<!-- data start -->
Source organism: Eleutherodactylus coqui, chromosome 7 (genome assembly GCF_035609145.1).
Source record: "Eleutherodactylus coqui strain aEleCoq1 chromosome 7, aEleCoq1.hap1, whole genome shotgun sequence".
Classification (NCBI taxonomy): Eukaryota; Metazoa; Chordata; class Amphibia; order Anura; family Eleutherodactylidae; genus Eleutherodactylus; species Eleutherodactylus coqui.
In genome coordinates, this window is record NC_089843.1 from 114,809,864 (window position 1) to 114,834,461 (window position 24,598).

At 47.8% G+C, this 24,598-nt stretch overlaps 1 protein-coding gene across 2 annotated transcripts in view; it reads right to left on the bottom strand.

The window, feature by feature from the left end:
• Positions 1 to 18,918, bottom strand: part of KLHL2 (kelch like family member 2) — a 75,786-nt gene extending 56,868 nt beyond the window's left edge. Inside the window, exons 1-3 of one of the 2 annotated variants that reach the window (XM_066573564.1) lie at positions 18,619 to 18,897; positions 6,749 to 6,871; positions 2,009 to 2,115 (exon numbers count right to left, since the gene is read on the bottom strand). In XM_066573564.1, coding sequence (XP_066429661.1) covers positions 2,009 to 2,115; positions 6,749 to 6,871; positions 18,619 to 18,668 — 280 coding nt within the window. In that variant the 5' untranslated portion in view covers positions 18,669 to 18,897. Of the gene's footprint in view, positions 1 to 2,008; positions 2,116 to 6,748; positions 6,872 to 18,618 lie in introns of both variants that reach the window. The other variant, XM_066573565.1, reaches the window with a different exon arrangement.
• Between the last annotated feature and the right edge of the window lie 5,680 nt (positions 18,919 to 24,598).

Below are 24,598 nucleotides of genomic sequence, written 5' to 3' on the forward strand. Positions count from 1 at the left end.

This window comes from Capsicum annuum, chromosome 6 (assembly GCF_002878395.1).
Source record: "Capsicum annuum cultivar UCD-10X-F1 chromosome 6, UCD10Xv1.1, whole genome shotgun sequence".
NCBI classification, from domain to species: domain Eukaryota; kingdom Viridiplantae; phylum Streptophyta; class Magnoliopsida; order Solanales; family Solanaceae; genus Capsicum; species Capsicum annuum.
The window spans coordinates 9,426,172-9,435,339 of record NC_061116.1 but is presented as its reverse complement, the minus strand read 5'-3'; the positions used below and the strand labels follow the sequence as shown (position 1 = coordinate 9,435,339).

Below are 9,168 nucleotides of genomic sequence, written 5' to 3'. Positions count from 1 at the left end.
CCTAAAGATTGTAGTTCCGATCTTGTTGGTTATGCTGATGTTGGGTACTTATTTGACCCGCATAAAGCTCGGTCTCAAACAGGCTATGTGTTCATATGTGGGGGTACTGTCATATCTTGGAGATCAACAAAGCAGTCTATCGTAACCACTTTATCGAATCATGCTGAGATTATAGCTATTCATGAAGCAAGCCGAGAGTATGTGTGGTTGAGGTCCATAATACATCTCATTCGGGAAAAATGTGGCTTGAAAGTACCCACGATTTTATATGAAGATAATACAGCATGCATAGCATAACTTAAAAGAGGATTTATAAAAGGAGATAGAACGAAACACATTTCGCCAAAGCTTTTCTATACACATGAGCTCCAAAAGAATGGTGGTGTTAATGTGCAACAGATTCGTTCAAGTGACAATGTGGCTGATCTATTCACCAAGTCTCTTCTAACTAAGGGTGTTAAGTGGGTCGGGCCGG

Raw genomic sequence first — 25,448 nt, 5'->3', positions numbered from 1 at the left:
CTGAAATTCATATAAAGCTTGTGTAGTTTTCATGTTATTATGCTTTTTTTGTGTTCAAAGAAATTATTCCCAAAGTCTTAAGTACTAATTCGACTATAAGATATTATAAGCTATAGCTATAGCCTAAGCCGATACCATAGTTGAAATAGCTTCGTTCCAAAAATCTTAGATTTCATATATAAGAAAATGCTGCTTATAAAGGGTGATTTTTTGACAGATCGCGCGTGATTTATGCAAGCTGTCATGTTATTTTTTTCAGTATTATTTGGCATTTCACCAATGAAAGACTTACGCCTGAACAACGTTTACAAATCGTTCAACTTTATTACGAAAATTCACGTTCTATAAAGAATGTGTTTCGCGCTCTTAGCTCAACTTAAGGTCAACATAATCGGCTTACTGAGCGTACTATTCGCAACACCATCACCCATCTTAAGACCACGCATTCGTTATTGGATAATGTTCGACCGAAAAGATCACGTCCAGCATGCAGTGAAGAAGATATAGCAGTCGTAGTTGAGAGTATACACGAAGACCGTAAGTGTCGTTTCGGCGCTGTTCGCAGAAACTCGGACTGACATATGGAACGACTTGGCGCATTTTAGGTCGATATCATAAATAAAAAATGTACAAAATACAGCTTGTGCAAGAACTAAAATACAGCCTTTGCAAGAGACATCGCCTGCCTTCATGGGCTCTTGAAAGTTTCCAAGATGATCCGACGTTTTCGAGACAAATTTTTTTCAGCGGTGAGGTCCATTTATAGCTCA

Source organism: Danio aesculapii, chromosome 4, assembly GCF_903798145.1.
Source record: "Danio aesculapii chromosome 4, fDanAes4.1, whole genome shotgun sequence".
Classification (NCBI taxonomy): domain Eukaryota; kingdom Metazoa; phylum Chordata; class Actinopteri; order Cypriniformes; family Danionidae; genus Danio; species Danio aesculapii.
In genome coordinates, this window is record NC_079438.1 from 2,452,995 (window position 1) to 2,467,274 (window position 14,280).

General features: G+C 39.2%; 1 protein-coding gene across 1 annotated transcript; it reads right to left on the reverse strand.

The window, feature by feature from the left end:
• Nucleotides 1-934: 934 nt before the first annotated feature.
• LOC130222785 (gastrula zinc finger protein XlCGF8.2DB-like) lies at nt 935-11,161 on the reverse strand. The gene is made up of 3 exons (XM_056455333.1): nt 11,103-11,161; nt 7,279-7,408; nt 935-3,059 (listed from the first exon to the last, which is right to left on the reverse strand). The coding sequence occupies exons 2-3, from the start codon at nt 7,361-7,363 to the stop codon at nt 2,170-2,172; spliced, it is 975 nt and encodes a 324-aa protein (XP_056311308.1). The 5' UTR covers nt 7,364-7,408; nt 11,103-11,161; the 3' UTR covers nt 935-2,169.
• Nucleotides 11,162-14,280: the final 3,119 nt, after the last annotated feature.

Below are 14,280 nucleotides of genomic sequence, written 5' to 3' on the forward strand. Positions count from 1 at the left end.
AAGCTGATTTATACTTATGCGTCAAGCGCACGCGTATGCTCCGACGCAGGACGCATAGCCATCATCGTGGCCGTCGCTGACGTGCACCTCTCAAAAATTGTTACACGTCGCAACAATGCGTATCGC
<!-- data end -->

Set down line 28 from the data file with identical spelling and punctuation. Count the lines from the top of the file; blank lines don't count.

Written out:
AAGCTGATTTATACTTATGCGTCAAGCGCACGCGTATGCTCCGACGCAGGACGCATAGCCATCATCGTGGCCGTCGCTGACGTGCACCTCTCAAAAATTGTTACACGTCGCAACAATGCGTATCGC